Over the last eight years, there has been a significant increase in land-based investment, both in terms of the number of investment projects and the total land area allocated. Industrialized nations and private foreign investors have driven demand for arable land in developing regions, particularly in Africa, but also in South America, and Asia-Pacific.
The lands offered to investors are frequently in use although occupants lack legal claims to the land and access to legal institutions. As demand for land assets increases and governments and multilateral institutions promote land investment, displacement and impact on livelihoods have become serious sources of concern.
The Oakland Institute is committed to increasing transparency about land deals including the terms of the deals, the actors involved, and the impact on people and the environment.
A Wrong Move for the Country and for the Continent Maasai villagers, their faces are hidden for their protection. Credit: Oakland Institute When domestic mechanisms fail and there is no rule of law, independent regional and international mechanisms are essential to ensure accountability and human rights for all. This December 10th, recognized internationally as Human Rights Day, it is necessary to challenge Tanzanian President John Magufuli...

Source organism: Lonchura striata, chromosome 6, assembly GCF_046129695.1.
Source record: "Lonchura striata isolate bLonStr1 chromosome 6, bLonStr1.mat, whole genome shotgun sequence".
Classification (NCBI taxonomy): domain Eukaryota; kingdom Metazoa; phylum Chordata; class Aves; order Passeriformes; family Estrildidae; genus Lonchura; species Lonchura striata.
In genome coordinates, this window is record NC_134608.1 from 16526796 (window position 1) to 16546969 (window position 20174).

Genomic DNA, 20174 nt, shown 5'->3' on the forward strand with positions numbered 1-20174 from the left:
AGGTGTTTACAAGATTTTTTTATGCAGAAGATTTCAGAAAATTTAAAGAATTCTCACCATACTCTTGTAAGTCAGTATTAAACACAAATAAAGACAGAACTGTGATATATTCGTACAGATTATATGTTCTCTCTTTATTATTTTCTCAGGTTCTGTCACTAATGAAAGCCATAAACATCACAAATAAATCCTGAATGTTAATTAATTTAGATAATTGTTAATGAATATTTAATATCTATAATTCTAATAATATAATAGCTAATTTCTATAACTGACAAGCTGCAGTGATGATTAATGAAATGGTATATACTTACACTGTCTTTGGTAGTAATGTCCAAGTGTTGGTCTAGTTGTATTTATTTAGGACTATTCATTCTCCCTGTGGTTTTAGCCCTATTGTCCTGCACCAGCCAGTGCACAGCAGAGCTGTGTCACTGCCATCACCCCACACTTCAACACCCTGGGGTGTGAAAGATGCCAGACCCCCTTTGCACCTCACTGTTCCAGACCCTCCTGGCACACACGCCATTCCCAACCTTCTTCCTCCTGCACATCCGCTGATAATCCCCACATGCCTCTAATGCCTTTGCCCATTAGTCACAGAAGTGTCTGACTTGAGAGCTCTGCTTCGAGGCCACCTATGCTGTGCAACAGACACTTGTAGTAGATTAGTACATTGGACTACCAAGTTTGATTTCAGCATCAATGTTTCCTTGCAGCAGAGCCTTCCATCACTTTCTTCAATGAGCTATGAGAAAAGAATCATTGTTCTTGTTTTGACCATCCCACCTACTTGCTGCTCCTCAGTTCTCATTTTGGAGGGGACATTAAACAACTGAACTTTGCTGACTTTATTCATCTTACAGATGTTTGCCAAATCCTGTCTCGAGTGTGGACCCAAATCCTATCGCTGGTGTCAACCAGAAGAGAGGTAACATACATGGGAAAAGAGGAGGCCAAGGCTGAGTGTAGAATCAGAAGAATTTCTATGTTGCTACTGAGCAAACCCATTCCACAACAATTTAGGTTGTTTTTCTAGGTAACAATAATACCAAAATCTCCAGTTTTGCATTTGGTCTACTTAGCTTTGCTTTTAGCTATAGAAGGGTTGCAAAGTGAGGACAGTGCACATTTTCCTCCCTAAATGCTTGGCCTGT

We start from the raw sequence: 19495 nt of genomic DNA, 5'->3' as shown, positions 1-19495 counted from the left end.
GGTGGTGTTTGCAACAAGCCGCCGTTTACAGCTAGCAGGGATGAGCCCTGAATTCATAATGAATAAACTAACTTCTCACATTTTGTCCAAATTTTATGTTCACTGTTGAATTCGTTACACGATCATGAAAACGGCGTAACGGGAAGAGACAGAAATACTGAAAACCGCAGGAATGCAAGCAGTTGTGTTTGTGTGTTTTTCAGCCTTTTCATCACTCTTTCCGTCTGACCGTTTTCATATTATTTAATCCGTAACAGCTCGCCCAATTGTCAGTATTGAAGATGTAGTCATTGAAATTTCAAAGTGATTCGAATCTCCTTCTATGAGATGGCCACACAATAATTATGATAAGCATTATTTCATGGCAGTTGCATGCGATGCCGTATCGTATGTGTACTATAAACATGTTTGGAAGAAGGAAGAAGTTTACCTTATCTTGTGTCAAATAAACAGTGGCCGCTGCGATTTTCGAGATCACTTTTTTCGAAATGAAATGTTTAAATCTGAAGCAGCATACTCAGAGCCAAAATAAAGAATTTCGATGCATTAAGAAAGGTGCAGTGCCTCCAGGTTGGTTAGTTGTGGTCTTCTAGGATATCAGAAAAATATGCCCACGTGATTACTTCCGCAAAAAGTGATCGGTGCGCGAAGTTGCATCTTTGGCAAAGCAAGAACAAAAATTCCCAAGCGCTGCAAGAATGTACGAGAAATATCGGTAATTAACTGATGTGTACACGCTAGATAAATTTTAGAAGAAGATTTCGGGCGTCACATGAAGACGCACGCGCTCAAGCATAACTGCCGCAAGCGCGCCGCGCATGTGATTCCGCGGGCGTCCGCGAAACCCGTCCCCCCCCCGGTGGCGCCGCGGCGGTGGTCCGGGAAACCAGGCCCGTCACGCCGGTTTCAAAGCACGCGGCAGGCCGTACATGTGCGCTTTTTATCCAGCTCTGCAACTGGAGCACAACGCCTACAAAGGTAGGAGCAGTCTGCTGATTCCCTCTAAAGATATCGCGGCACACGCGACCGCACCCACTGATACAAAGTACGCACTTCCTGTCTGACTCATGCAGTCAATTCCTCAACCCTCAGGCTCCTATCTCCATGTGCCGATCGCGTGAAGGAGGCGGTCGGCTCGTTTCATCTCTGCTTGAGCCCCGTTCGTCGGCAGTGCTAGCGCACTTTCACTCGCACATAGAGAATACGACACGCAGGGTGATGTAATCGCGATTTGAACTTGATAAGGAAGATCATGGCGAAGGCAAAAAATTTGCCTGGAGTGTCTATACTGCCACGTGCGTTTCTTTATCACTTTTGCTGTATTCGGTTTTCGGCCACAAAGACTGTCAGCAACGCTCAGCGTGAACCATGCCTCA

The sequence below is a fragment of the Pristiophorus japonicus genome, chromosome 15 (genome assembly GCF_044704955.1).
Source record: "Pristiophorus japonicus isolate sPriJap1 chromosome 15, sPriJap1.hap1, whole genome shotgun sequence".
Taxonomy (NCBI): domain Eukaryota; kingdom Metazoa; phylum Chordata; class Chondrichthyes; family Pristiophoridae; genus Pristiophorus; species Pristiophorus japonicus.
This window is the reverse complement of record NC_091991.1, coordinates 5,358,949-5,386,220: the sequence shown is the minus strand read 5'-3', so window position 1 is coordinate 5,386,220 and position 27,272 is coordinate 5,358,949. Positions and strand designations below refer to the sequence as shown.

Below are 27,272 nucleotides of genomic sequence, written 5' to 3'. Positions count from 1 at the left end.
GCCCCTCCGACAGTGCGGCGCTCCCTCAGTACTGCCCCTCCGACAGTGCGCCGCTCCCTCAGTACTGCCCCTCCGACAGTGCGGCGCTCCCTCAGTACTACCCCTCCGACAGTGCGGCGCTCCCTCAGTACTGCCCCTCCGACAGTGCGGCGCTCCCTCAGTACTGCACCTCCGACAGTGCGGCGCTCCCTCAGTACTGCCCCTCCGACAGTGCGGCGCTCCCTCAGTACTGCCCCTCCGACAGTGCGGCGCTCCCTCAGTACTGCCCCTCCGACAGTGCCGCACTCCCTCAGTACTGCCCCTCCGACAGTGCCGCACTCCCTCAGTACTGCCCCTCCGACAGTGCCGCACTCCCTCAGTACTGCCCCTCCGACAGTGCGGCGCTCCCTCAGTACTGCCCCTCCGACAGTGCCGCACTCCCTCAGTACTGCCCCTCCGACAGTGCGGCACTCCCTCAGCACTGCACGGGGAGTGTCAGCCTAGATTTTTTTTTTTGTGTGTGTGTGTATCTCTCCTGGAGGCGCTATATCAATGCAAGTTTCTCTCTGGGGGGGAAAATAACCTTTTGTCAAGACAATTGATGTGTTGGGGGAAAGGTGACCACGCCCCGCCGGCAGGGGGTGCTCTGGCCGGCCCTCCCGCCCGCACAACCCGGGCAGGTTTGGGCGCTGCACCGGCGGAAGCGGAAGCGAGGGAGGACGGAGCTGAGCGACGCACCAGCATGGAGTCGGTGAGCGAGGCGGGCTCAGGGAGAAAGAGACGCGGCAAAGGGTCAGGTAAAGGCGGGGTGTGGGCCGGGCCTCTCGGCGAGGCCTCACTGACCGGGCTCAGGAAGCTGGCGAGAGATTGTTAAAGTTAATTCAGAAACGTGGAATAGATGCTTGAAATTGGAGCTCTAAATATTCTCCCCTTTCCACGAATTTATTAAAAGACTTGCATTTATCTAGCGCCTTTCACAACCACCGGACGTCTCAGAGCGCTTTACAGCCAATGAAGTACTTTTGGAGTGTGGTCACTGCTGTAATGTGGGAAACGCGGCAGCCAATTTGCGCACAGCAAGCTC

The Supreme Court of India is set to rule on a case, Wildlife Trust Vs the Union of India, which could result in the eviction of 1.9 million forest dwellers from the country's Indigenous and traditionally marginalized communities.
India's 73rd Independence Day merits introspection on the deep crisis faced by the world's largest democracy. Two recent attempts at perpetuating unprecedented land grabs, mark the Bharatiya Janata Party (BJP)-led government's proclivity for legalizing dispossession and marginalization of the most vulnerable.
International civil society must continue to demand that the government of India not only defend the FRA, a progressive legislation that protects traditional forest dwelling communities, but also ensure its careful and widespread implementation.
Dear Mr. Deininger, Your recent blog post surprisingly contradicts the prescriptions and policy guidance that your organization, the World Bank, gives to governments around the world, particularly in Africa. You stress the need “to base interventions on land, on solid empirical evidence rather than ideology.” Yet, when it comes to land and agriculture, the World Bank clearly follows an ideological blueprint, which focuses on...